This is a 1-mile extension of the Meadow Valley Trail. Take in eye-catching sights of Twin Valley Lake as you walk along a hilly trail that takes you near a large cave known by the locals as Thomas’ Cave. Follow the grey trail markers. Trail is open to hikers only.
This is a wooded 2.5-mile trail which begins at Enee Point picnic area and ends at Lakeview Trail on the southeast side of Cox Hollow Lake. An additional 2 mile self-guided loop interprets area history, wildlife, vegetation and ecology. On this trail, you will encounter several steps, steep grades and rocky surfaces. Hikers will enjoy the scenic views above Cox Hollow Lake and the hike along the lake shore. Follow the dark green trail markers.
This is a 15.3-mile loop trail that winds its way through some of the most scenic and remote areas of the park. The access point is the Horse Day Use Parking Area near Hickory Ridge Group Camp. At the southeast corner of the park, there is a snowmobile access trail that connects with the 39-mile Military Ridge State Trail. Trail passes are required for horse riders age 16 and older.
This system includes several trail segments totaling 6.7 miles. It connects the horse campground and horse day use parking area. Trail passes are required for horse riders age 16 and older.These trail segments allow horse riders the option of making several shorter loops from the campground or day use areas by using part of the Meadow Valley Trail or one of these:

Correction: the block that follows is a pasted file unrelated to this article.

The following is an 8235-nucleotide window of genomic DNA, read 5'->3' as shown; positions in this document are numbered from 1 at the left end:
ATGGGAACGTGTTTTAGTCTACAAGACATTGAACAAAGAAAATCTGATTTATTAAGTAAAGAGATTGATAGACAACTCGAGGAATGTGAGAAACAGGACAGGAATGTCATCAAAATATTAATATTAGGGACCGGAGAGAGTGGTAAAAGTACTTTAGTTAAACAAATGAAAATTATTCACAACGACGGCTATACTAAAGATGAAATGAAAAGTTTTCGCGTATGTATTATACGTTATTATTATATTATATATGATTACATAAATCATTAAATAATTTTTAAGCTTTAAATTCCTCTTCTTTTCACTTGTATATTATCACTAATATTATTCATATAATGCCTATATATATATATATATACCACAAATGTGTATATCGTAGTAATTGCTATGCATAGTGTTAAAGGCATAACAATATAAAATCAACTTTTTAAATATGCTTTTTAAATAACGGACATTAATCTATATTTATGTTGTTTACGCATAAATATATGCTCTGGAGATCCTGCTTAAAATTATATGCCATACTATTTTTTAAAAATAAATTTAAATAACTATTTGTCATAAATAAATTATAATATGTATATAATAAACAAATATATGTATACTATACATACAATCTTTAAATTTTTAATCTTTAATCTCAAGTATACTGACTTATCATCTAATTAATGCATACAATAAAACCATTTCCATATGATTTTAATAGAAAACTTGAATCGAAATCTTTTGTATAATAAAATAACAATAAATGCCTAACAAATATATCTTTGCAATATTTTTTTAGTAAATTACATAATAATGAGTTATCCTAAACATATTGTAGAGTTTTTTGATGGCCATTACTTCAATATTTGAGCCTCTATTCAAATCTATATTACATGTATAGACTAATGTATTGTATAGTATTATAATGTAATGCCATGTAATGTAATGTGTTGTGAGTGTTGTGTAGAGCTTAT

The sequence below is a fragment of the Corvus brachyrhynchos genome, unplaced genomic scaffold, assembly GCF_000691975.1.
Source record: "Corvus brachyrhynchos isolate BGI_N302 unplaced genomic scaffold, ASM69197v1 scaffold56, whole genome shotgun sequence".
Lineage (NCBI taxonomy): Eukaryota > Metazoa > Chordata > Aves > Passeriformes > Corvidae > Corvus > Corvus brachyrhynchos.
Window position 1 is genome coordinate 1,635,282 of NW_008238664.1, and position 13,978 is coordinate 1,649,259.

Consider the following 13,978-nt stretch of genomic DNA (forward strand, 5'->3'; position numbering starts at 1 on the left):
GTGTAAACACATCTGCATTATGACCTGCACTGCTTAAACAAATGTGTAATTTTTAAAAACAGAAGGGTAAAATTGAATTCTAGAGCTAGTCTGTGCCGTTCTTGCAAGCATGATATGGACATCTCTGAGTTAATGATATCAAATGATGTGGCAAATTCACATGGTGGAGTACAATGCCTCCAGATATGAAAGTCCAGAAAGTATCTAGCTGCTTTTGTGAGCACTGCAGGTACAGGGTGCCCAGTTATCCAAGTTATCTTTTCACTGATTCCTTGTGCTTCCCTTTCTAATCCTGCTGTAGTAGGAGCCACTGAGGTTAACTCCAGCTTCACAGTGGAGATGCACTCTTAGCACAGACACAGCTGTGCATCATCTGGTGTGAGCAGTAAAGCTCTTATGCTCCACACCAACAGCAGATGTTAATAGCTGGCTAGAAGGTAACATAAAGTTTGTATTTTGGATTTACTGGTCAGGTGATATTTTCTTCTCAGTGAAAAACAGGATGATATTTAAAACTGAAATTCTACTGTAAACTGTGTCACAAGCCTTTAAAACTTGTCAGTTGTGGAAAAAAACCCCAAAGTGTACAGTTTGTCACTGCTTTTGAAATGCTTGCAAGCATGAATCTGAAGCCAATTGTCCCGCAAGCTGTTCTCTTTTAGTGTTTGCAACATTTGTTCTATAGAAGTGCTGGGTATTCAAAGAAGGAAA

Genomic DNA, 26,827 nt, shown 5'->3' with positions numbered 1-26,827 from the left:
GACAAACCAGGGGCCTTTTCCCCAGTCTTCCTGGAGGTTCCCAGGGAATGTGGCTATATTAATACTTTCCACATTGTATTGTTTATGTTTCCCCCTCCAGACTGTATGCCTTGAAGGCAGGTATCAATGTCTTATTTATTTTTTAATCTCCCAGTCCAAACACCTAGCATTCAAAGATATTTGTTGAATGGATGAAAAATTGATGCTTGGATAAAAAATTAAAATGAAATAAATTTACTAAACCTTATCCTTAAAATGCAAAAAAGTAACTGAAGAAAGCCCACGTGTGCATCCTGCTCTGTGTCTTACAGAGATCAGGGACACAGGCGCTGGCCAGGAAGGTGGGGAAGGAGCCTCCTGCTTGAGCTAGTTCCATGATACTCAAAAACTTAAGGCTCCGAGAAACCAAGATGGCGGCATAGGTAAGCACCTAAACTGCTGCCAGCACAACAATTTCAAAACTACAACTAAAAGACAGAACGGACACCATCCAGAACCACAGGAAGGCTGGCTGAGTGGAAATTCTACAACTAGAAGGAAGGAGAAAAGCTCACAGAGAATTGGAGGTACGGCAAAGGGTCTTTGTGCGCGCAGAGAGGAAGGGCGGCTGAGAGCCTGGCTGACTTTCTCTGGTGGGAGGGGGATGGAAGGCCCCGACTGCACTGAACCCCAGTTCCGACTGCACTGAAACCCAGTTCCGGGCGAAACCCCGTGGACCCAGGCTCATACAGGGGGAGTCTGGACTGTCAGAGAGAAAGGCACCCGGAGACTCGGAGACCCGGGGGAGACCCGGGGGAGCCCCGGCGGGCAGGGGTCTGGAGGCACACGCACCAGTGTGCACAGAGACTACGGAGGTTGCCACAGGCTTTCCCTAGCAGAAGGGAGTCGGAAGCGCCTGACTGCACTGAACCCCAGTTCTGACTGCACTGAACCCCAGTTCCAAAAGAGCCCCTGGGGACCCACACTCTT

Woodland Trail is a 1.5-mile trail segment on the northeast part of the Interior Trail System. This area of rolling hills takes riders in and out of wooded areas while passing by views of Twin Valley Lake. Follow the red trail markers.
Old Orchard Pass is a 1.25-mile trail section that connects the Interior Trail System to the Outer Horse Trail. Take advantage of beautiful scenes of Twin Valley Lake and gain access to the horse day use parking area. Follow the light green trail markers.
Governor Dodge State Park abounds with wildlife from the tiniest shrews up to the big white-tailed deer. Deer, wild turkeys, ruffed grouse, red and grey fox, beaver, woodchucks, and muskrats are common park inhabitants. More than 150 species of birds have been observed. Red-tailed hawks and turkey vultures soar over the park's steep hills and valleys. In the woods, the rat-a-tat of the elusive pileated woodpecker can be heard for great distances as it searches for grubs in hollow trees.